[JDEV] Re: Chatting with the correct resource

Tony Cheung tony.cheung at asiayeah.com
Thu Nov 6 18:58:26 CST 2003

Hi Mikael and others,

This thread is certainly interesting and is exactly the same problem I 
have right now while developing a Palm Jabber client, 

While I am still trying to digest every thoughts in this thread, I just 
want to share my own experience first.

Mikael Hallendal wrote:
> ons 2003-11-05 klockan 19.14 skrev Joe Hildebrand:
>>This is one of those things that is a little counter-intuitive.  The
>>language that's in the spec is correct, particularly when combined with 
>>the rule that if a message is sent to a non-existent resource, it gets
>>delivered as if it has no resource.
>>There have been clients in the past that always sent to the user at host jid
>>(which is what you are suggesting), and user-experience-wise, they aren't
>>great, since some of the messages in a conversation end up going to the 
>>two different resources, as auto-away priority changes happen.
> Any pointers to these clients and a discussion on what wasn't great
> about them?

Chatopus (current beta stage) always send messages to user at host without 
considering the particular resource. It also always send messages using 
the type chat, without using any thread ID.

My original assumption is Jabber wants most intelligence in the server 
side. As a client, especially a mobile PDA client, I suppose it does not 
need to dealing with the resources. However, it does not seem to be the 

To simply things further, the roster list of Chatpus also only display a 
single presence indicator for each user, no matter if a user has logged 
on with multiple resources. Basically the highest online status will be 
shown. For example, if a user is online with resource A and away with 
resource B, the online indicator for that user is online.

So far, everything seems easy to deal with and understand.

Now, the problem comes. A user logs in with resource A and then resource 
B. Chatopus receives a message from resource B. When it tries to reply, 
it sends the message to user at host. Now, the message may be routed to the 
client on resource A, while the user with resource B is waiting 
deperately for the reply...

As a mobile client, Chatopus cannot afford to have multiple windows open 
at the same time. So basically it maintains a message history for each 
user, user at host. When a user clicks on a jid, the message history window 
is always opened and a previous message is always there. One way is to 
always send messages to jid at host/resource of the previous message, but 
then it does not take into account of the priority of different resources.

I don't easy an easy answer and perfect implementation yet...

What about the following?

One suggestion is to have some feedback from users acknowledging the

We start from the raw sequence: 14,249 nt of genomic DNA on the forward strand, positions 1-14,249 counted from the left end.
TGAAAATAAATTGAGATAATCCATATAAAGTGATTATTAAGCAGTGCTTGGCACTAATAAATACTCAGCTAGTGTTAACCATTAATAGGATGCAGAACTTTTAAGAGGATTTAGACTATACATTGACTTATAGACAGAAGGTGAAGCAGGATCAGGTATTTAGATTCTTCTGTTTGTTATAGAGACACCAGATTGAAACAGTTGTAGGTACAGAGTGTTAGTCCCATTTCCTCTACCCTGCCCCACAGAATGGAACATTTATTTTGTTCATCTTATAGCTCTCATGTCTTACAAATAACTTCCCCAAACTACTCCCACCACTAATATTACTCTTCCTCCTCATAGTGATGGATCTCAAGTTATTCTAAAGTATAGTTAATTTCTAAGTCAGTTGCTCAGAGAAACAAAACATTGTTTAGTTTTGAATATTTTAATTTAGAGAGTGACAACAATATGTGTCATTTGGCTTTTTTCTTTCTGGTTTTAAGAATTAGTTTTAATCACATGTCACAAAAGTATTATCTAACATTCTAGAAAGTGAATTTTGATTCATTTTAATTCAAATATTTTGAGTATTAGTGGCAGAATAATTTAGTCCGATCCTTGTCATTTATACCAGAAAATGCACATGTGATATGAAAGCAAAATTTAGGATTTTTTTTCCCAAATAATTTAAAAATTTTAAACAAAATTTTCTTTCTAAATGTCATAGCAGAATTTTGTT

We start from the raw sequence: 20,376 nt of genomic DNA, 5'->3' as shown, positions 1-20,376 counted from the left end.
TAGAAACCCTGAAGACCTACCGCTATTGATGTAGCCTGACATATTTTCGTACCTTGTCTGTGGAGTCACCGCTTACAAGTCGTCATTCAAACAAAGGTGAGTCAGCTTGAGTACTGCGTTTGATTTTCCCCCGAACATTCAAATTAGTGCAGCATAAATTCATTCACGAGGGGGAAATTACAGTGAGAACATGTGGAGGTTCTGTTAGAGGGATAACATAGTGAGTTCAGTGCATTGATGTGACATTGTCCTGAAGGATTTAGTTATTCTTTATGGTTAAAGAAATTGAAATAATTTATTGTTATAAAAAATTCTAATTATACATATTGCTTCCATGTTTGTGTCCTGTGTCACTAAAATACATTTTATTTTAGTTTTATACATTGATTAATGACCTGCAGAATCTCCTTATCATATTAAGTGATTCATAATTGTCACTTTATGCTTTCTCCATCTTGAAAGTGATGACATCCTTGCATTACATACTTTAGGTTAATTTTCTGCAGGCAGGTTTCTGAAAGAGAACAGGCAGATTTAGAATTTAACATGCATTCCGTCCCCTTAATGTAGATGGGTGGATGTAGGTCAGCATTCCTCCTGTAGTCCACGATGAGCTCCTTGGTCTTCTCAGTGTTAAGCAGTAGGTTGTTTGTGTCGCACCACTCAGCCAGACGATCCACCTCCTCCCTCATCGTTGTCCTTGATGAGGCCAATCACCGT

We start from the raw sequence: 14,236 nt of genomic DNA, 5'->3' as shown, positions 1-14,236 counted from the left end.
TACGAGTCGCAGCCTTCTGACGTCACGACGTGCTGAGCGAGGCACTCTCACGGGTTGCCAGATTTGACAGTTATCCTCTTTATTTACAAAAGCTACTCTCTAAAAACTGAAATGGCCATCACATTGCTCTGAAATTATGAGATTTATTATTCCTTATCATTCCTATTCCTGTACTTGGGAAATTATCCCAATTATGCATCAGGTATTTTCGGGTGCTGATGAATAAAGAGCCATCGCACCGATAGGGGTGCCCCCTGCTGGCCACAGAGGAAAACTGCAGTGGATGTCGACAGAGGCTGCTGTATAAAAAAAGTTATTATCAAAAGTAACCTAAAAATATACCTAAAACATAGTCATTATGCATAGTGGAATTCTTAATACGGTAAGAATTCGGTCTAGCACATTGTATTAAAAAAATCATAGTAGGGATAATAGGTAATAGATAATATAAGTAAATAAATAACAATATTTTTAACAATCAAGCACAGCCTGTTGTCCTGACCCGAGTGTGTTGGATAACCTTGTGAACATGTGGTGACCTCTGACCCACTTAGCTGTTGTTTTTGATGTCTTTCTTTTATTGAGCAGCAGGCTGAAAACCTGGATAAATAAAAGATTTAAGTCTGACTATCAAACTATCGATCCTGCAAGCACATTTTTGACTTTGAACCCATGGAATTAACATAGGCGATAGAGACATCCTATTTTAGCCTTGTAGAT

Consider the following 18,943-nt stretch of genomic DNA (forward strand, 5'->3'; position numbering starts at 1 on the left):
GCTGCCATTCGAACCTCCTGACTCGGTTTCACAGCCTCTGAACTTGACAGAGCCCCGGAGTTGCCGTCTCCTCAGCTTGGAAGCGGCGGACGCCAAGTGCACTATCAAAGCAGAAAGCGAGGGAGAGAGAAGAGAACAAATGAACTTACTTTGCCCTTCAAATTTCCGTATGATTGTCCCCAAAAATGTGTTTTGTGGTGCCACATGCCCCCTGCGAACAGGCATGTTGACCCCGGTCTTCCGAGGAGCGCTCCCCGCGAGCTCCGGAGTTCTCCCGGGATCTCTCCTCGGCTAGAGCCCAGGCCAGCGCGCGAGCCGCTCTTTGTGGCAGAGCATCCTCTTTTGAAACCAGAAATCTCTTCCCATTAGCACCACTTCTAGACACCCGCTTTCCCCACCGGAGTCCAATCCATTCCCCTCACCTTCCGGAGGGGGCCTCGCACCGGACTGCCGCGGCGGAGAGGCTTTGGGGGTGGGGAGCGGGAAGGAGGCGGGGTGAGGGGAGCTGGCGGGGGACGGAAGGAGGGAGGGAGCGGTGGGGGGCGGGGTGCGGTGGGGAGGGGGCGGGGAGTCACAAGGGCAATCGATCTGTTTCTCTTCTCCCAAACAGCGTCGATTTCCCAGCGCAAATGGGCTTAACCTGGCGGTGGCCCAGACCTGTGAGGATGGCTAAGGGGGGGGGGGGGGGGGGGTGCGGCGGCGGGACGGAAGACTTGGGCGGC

recipient of messages.

In this scheme, the client always send messages to jid at host. When a 
particular resource (highest priority) receive the message, an 
acknowledgement should be sent back to the server, only if the real 
human user is really there, read the message and confirm by clicking 
something. If the user acknowledgement isn't received within a certan 
duration, the server detects the user may not really at resource B and 
would then try to route the message to resource A as a backup. This does 
not involve the sender side, but the receiver side needs to provide a 
feedback confirmation. Also, most intelligence is now on the server side.

Anyone agreeing this little scheme? Is it something available now?

Tony Cheung

P.S. BTW, please feel free to try my Chatopus client, as it is near the 
1.0 phase. I would appreciate if more experienced Jabber 
users/developers try it.

>>The rules that are in the spec are our based on our best practices based
>>on real use patterns that we've seen.
> Hmm .. so someone (Jabber Inc.?) has made real user testing regarding
> this and come up with the fact that trying to send to the client where
> the user is is a bad idea? 
> And then the spec. enforces the client author to conform with these
> findings? I think it's a bit weird that the spec. should enforce how the
> UI that implements it should behave. 
> Any suggestions on how to handle this then? For example, I change
> computers and goes to my laptop, my desktop client is set to away (by
> autoaway or manually setting it to away), I log into my laptop. My
> friend who I where chatting with before writes me an important question,
> which goes to my desktop since he happened to chat with that resource. A
> few hours later I go back to my desktop and see that he has written the
> question.
> If the message followed the client where I actually is, this wouldn't
> have happened. Is there any solution to this with the current spec?
> Regards,
>   Mikael Hallendal

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